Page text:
The Supreme Court is the highest court of The Indian Republic. Judiciary, the third organ of the government, has an important role to play in the governance. It settles the disputes, interprets laws, protects fundamental rights and acts as guardian of the Constitution. India has a single unified and integrated judicial system and that the Supreme Court is the highest court in India.
The promulgation of Regulating Act of 1773 by the King of England paved the way for establishment of the Supreme Court of Judicature at Calcutta. The Letters of Patent was issued on 26 March 1774 to establish the Supreme Court of Judicature at Calcutta, as a Court of Record, with full power & authority to hear and
Federal Court of India was established under the Government of India Act 1935. The Federal Court had jurisdiction to solve disputes between provinces and federal states and hear appeal against Judgements from High Courts.
After India attained independence in 1947, the Constitution of India came into being on 26 January 1950. The Supreme Court of India also came into existence and its first sitting was held on 28 January 1950.
The Chief Justice and other judges of the Supreme Court are appointed by the President of India. While appointing the Chief Justice, the President is constitutionally required to consult such other judges of the Supreme Court as he deems proper, but outgoing Chief Justice is always consulted. Normally, the senior most judge of the Supreme Court is appointed as the Chief Justice of India, although there is no constitutional requirement to do so. While appointing other judges, the President is bound to consult the Chief Justice and other senior judges, if he deems proper.
The original Constitution of 1950 envisaged a Supreme Court with a Chief Justice and 7 puisne Judges – leaving it to Parliament to increase this number.
According to the Constitution of India, the role of the Supreme Court is that of a federal court, guardian of the Constitution and the highest court of appeal. Articles 124 to 147 of the Constitution of India lay down the composition and jurisdiction of the Supreme Court of India. Primarily, it is an appellate court which takes up appeals against judgments of the High Courts of the states and territories.
The Supreme Court is a Court of Record. It has two implications. All its decisions and judgments are cited as precedents in all courts of the country. They have the force of law and are binding on all lower Courts, and indeed the High Courts. As a Court of Record, the Supreme Court can even send a person to jail who may have committed contempt of the court.
As a Federal Court: Supreme Court is the Federal Court of India, India being a federation; powers are divided between the Union and State governments. The Supreme Court of India is the final authority to see to it that the division of powers as specified in the constitution is obeyed by both the Union and the State governments. So, Article 131 of the Indian Constitution vests the Supreme Court with original and exclusive jurisdiction to determine the justiciable disputes between the Union and the States or between the States.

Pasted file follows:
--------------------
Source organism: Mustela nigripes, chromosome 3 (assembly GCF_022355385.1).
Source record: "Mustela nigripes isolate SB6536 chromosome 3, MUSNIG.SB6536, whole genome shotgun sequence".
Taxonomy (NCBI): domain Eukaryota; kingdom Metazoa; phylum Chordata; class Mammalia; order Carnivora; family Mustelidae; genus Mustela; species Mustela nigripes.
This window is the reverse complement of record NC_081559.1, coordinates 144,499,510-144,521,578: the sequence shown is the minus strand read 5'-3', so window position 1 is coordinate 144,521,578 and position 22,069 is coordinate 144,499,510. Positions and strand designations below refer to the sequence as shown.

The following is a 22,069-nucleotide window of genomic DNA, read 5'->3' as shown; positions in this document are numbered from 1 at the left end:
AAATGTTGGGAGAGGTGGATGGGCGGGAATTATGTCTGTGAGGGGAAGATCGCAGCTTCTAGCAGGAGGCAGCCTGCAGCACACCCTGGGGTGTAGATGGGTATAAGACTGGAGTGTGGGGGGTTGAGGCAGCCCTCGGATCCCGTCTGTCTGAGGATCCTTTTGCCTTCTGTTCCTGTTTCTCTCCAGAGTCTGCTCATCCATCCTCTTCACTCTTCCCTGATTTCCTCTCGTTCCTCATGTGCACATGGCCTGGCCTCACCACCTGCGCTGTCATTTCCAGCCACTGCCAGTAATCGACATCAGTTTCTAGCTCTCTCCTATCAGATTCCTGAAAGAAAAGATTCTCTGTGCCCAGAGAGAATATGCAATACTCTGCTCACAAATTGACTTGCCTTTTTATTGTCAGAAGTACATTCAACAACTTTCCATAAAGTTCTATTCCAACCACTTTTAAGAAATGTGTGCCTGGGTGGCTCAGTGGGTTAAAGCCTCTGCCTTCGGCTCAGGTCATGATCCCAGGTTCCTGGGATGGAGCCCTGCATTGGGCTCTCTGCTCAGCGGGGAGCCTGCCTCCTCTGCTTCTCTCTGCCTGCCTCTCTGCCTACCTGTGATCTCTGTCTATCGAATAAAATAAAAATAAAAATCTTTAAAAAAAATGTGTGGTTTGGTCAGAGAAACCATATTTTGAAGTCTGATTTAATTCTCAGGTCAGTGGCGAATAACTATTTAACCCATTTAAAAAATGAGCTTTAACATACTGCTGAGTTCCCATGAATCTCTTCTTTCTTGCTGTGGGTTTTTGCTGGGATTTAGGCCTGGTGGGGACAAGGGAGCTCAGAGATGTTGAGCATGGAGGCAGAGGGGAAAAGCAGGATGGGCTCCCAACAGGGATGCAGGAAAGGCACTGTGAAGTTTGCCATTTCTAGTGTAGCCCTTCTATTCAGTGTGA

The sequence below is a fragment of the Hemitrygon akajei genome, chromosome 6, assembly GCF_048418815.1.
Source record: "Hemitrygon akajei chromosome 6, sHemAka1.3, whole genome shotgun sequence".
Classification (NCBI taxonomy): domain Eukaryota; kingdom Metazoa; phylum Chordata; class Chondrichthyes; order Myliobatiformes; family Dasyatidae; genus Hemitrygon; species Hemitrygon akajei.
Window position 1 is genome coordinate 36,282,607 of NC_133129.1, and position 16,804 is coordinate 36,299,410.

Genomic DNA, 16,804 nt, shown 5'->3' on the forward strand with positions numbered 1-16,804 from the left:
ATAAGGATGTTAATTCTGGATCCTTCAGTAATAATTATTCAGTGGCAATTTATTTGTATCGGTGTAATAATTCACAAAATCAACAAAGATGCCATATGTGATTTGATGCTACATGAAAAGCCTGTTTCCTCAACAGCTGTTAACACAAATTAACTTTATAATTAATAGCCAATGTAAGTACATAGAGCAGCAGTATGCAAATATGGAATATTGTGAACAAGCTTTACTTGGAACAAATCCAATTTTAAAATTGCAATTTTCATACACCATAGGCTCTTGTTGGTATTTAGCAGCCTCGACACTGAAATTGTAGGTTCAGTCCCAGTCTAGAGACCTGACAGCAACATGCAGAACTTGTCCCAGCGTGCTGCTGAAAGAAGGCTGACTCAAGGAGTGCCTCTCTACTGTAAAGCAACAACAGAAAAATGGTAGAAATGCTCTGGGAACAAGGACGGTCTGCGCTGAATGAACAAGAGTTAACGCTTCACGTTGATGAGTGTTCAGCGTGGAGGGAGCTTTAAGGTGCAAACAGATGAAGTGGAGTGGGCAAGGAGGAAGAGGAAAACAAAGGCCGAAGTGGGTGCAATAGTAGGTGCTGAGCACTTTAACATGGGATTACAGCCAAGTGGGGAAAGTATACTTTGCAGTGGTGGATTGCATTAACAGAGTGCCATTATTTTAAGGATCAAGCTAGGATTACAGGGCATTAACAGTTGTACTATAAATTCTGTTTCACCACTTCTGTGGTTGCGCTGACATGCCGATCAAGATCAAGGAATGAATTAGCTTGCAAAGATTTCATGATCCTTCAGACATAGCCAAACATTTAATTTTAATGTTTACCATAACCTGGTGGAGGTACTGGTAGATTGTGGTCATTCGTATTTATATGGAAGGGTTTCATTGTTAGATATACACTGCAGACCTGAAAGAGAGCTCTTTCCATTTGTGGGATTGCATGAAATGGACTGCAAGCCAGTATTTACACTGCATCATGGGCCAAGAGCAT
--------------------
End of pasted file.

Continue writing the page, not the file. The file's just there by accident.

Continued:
Interpreter of the Constitution and Law: The responsibility of interpreting the constitution rests on the Supreme Court. The interpretation of the constitution which the Supreme Court shall make must be accepted by all. It interprets the constitution and preserves it. Where a case involves a substantial question of law as to the interpretation of the constitution either certified by the High Court or being satisfied by the Supreme Court itself, an appeal shall lie to the Supreme Court for interpretation of the question of law raised.
As a Court of Appeal: The Supreme Court is the highest court of appeal from all courts in the territory of India. Appeal lies to the Supreme Court of the cases involving interpretation of the constitution. Appeals in respect of civil and criminal cases also lie to the Supreme Court irrespective of any constitutional question.
Advisory Role: The Supreme Court has an advisory jurisdiction in offering its opinion an any question of law or fact of public importance as may be referred to it for consideration by the President.
Guardian of the Constitution: The Supreme Court of India is the guardian of the constitution. There are two points of significance of the Supreme Court’s rule as the protector and guardian of the constitution.
- First, as the highest Federal Court, it is within the power and authority of the Supreme Court to settle any dispute regarding division of powers between the Union and the States.
- Secondly, it is in the Supreme Court’s authority to safeguard the fundamental rights of the citizens.
In order to discharge these two functions it is sometimes necessary for the Supreme Court to examine or review the legality of the laws enacted by both the Union and the State Governments. This is known as the power of Judicial Review. Indian Supreme Court enjoys limited power of Judicial Review.
Writ Jurisdictions: Under Article 32 of the constitution of Supreme Court can issue Writs for the enforcement of fundamental rights. These writs are in the nature of Habeas Corpus, Mandamas, Prohibition, and Quo-warranto Certiorari.
Power of Judicial Review and Supreme Court: The power of the Judiciary to examine the validity of such law is called Judicial Review. The Supreme Court of India enjoys limited power of Judicial Review. Judicial Review empowers the courts to invalidate laws passed by the legislature. Supreme Court of India also enjoys the power of Judicial Review. If it occurs to the Supreme Court that any law enacted by Parliament or by a State Legislature curbs or threatens to curb the citizen’s fundamental rights, the Supreme Court may declare that law as unlawful or unconstitutional.